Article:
Ricky Kurth said nothing about Paul being the first member of the Body of Christ. In fact, he said that Paul was saved to show the Lord's longsuffering.

In other words, the Lord Jesus picked Paul first in order to demonstate his longsuffering to mankind because that proves that if Paul could be saved at that time then the Lord's longsuffering excludes no one.

I am still waiting for any evidence from the Scriptures which prove that Paul was the first member of the Body of Christ.
 

Right Divider

Body part
Paul was a pattern to demonstate the Lord's lonsuffering. At the time he was saved he was the worst enemy of the churches which were in Christ. The Lord wants everyone to know that since His worse enemy could be saved then even the worse of sinners can be saved. And that demonstrates the Lord's longsuffering.
Indeed, Paul is the pattern for the body of Christ. The pattern always precedes the things that are modeled on the pattern.

I am still waiting for any evidence from the Scriptures which prove that Paul was the first member of the Body of Christ.
You claim that there were others in the body of Christ before Paul. I think that you owe us all this information first.

Was John the baptizer in the body of Christ?
 

Jerry Shugart

New member
Indeed, Paul is the pattern for the body of Christ.

If you will believe Paul he was saved as a pattern to demonstrate the Lord's longsuffering. The Lord wants everyone to know that He saved His worse enemy, Paul, in order to demonstrate that the worse of sinners can be saved.

You claim that there were others in the body of Christ before Paul. I think that you owe us all this information first.

Yes, and unlike you I have plenty of evidence that others were in the Body of Christ before Paul was. After all, he wrote of other Christians who were "in Christ" before he was.

And I have provided much evidence that when Paul uses that term he is speaking about the Body of Christ:

"So we, being many, are one body in Christ, and every one members one of another" (Ro.12:5).​

You have not provided any evidence that the words "in Christ" mean anything else than the Body of Christ being "in Christ."

Your theology is bankrupt!
 

Right Divider

Body part
If you will believe Paul he was saved as a pattern to demonstrate the Lord's longsuffering. The Lord wants everyone to know that He saved His worse enemy, Paul, in order to demonstrate that the worse of sinners can be saved.
Indeed, Paul is the PATTERN for those that should HEREAFTER believe on Him to life everlasting. Notice the clear TIME reference there? Probably not.

Yes, and unlike you I have plenty of evidence that others were in the Body of Christ before Paul was. After all, he wrote of other Christians who were "in Christ" before he was.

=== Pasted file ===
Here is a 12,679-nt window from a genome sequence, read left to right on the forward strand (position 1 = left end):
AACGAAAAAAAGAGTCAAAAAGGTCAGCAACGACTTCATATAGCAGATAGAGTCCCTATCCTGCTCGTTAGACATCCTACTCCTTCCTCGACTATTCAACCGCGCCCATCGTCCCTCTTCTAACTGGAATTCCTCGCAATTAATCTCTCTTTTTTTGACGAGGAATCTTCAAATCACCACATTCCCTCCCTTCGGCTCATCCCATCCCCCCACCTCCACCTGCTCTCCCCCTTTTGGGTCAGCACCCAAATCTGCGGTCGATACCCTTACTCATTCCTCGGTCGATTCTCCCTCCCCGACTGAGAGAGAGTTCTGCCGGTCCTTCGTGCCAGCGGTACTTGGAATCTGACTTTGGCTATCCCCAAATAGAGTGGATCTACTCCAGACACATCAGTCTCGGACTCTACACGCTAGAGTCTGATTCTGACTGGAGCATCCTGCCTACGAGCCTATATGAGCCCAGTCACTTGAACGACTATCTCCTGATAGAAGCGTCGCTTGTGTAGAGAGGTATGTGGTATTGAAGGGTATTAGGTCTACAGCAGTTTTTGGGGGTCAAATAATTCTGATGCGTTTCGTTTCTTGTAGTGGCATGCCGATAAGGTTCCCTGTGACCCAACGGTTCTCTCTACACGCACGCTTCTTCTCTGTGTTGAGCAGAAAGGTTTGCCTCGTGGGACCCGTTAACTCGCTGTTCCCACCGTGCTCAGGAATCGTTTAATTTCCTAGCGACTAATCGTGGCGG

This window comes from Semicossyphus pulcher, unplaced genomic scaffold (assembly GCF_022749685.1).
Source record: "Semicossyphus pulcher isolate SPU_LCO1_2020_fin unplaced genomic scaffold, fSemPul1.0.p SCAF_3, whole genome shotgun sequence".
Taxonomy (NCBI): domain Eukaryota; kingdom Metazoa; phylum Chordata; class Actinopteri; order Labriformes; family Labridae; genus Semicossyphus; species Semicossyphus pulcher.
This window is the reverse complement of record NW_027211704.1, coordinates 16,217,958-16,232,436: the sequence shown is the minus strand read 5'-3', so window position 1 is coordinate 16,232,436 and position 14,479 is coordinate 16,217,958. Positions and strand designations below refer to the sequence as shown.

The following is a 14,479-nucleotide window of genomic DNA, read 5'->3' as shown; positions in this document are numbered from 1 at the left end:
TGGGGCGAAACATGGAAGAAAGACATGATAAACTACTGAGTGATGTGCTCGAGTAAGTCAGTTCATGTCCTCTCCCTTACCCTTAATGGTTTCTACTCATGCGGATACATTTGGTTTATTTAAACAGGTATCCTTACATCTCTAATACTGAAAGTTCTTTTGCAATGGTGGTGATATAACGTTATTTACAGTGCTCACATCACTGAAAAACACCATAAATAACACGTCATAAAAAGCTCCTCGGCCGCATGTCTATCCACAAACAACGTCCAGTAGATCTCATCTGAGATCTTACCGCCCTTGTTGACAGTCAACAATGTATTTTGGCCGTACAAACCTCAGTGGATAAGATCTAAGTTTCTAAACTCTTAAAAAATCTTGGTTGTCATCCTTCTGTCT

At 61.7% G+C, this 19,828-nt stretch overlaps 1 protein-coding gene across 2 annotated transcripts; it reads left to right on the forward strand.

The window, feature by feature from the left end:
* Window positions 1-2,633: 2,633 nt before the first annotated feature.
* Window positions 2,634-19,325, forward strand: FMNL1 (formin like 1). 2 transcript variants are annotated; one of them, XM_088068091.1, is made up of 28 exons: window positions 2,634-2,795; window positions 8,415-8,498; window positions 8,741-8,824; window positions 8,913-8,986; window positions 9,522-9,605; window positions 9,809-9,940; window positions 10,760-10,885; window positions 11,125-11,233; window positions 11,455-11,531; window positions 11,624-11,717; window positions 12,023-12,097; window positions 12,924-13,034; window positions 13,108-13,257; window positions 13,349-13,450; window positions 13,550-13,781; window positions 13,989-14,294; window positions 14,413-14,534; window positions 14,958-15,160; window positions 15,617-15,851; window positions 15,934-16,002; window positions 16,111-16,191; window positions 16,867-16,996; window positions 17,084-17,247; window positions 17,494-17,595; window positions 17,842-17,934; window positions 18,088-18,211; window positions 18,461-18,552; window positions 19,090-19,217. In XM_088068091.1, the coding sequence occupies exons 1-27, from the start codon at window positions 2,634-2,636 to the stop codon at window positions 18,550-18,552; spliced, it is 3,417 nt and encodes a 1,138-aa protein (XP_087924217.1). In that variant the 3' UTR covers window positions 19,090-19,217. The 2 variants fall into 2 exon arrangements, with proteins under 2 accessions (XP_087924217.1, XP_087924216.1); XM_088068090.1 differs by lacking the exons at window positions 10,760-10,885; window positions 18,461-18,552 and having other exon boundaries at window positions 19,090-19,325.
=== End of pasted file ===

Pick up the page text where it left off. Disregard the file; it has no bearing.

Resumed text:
You keep repeating this and yet will not tell us WHEN THE BODY OF CHRIST BEGAN. It is impossible to know when such an important even occurred?

Was John the baptizer in the body of Christ?
 

Jerry Shugart

New member
WITH the nation of Israel?.... no, they ARE the nation of Israel. The REMNANT (remainder) of Israel scattered abroad and not terminated.

Your notion of the "setting aside" is your problem.

Before you said that Israel still existed. But when I proved that it had been cast aside you play like you never denied that Israel was cast aside:

I've never denied that Israel was cast aside. I'm apposing your strange ideas about what that means.

You don't know how to rightly divide the Scriptures because you put more faith in what some people say about the Scriptures than you do in what they actually say.
 
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Boomer

Administrator
Staff member
I had to hide two posts in this discussion because of accusations of lying. Personal attacks are not allowed in this section. Address the post not the TOL member.
 

Jerry Shugart

New member
I've never denied that Israel was cast aside.

When Israel was cast aside what happened to the remnant of which Paul speaks of here?:

"Even so then at this present time also there is a remnant according to the election of grace. And if by grace, then is it no more of works: otherwise grace is no more grace. But if it be of works, then it is no more grace: otherwise work is no more work. What then? Israel hath not obtained that which he seeketh for; but the election hath obtained it, and the rest were blinded" (Ro.11:5-7).​

It is obvious that Paul is speaking of that remnant in the following passage and it is equally evident that they were made members of the Body of Christ: